The Senate Appropriations Committee approved a fiscal year 2022 agriculture appropriations bill that funds USDA and the Food and Drug Administration. The bill provides $25.855 billion in discretionary spending, which is an increase of $2.5 billion over fiscal year 2021, and $169.587 billion in mandatory funding.
In addition, the bill provides $7 billion for disaster assistance for losses incurred in 2020 and 2021, including $750 million for livestock producers.
The bill also includes:
- Agricultural research - $3.6 billion for agricultural research programs, an increase of $292 million. This includes $1.675 billion for the Agricultural Research Service and $1.656 billion for the National Institute of Food and Agriculture.
- Animal and Plant Health Inspection Service (APHIS) - $1.125 billion for APHIS, an increase of more than $57 million. The funding is to protect the nation's animal and plant resources from diseases and pests.
- Farm Service Agency (FSA) - $1.178 billion for FSA, an increase of $35.4 million. The bill prohibits the closure of FSA county offices.
- Food Safety and Inspection Service (FSIS) - $1.153 billion to fully fund the food safety and inspection programs. It supports over 8,000 inspection personnel for meat, poultry, and egg products at more than 6,400 facilities.
- Broadband - $700 million for USDA's ReConnect broadband program.
- SNAP - The Special Supplemental Nutrition Program for Women, Infants, and Children is funded at $6.278 billion which will support 6.4 million participants each month.
- International Food Aid - The Food for Peace and McGovern-Dole Food for Education program are funded at $2 billion, a $35 million increase.
The House of Representatives passed its FY '22 agriculture appropriations bill earlier that includes $26.55 billion in discretionary spending, which is an increase of more than 10% above FY '21.
Bipartisan Senate infrastructure deal
The Senate is currently considering a bipartisan $1 trillion infrastructure bill that provides $550 billion in new spending over five years. Over 300 amendments have been filed for consideration. The goal is to complete the consideration of the bill this weekend.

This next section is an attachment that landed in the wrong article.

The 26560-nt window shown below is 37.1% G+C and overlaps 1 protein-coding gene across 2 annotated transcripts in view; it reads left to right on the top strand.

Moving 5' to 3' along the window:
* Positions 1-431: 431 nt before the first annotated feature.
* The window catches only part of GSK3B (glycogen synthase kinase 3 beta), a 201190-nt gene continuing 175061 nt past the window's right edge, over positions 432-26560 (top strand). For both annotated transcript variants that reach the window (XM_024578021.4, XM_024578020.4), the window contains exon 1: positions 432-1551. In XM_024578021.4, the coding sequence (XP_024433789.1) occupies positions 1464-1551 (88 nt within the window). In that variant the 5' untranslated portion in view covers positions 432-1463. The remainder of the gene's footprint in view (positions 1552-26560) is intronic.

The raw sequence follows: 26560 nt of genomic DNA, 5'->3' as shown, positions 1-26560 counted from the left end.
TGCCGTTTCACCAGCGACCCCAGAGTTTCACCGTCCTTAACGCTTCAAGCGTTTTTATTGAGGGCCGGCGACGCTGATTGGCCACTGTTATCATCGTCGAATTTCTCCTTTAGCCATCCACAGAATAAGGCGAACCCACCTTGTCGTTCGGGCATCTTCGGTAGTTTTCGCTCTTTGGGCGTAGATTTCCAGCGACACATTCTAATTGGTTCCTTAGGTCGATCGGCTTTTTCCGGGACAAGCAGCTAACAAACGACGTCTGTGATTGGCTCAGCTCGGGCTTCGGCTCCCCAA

The bill's infrastructure priorities are roads and bridges, rail, transit, ports, airports, water systems and broadband.
The new spending includes $110 billion for roads and bridges, $65 billion to expand broadband access, $17 billion for ports and waterways, $66 billion for passenger and freight rail, $39 billion for public transit (buses, rail cars, stations and track, signals and power systems), $25 billion for airports, $55 billion for water infrastructure, and $73 billion for power and grid including grid reliability and resiliency. The legislation also includes funding to create the first federal network of charging stations for electric vehicles.
The bill will provide funding for the reconstruction of the locks and dams on the upper Mississippi River. This has been a priority for agricultural and commodity organizations to keep U.S. agricultural exports competitive in the international marketplace.
Funding for the bill will come from unspent COVID relief dollars, recouped fraudulent unemployment claims, delaying Medicare Part D, and the extension of certain federal user fee programs.
USDA urged to help small & regional processing plants
A bipartisan group of U.S. Representatives made recommendations to USDA when finalizing plans for the recently announced investment of $500 million to support small and regional meat and poultry processing plants.
The thirty representatives in a letter to Secretary of Agriculture Tom Vilsack said, "For some farmers and ranchers right now, slaughter and processing dates must be booked up to two years in advance. Meanwhile, small processors continue to struggle with barriers to expansion like a lack of capital or financing options, workforce shortages, and an increasingly complex regulatory structure. We encourage USDA to make investments that will provide leverage for producers at all levels of the supply chain."
The representatives made three recommendations:
- Ensure small and regional meat and poultry processors can access the grant funds necessary to expand their infrastructure, increase productivity and explore new technologies to support and grow their businesses.
- Provide more generous and accessible financing options for meat and poultry processors across the country to immediately expand industry-wide shackle space and capacity.
- Provide grants to help train new meat and poultry industry workers which would help the sector create well-paying rural jobs, improve local and regional markets, improve farm incomes, address labor challenges and increase food system resilience.
The letter was organized by Representatives Angie Craig, D-Minn., Dusty Johnson , R-S.D., Chellie Pingree, D-Maine, and Jeff Fortenberry R-Neb.
Hipp confirmed as USDA General Counsel
The Senate confirmed Jamie Simms Hipp as USDA's General Counsel. She had been serving as head of the Native American Agriculture Fund. Previously, Hipp was a national program leader for Farm Financial Management, Trade Adjustment Assistance, Risk Management Education, and the Beginning Farmer and Rancher Development programs at USDA’s National Institute for Food and Agriculture (NIFA). She received an LLM in Agriculture Law from the University of Arkansas and has been recognized by the American Agriculture Law Association.
Sources: P. Scott Shearer, who is solely responsible for the information provided, and wholly own the information. Informa Business Media and all its subsidiaries are not responsible for any of the content contained in this information asset.